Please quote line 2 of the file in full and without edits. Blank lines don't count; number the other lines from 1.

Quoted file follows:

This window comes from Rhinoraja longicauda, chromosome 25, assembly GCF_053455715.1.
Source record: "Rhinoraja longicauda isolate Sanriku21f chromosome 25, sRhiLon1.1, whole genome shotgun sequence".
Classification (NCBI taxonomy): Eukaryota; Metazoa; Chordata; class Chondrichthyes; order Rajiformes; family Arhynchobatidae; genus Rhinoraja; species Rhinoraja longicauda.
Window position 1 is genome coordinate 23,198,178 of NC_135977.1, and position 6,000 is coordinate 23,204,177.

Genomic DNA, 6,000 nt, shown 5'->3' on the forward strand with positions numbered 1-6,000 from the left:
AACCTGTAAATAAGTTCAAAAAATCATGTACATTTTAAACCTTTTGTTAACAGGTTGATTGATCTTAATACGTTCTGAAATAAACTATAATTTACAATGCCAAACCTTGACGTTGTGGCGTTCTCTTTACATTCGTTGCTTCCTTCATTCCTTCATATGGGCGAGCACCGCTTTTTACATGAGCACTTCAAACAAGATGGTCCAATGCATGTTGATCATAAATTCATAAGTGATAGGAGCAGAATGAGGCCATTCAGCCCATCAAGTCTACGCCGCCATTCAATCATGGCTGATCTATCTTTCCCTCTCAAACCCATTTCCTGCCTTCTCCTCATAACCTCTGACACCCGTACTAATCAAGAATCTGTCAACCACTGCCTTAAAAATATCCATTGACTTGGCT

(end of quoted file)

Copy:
Source record: "Rhinoraja longicauda isolate Sanriku21f chromosome 25, sRhiLon1.1, whole genome shotgun sequence".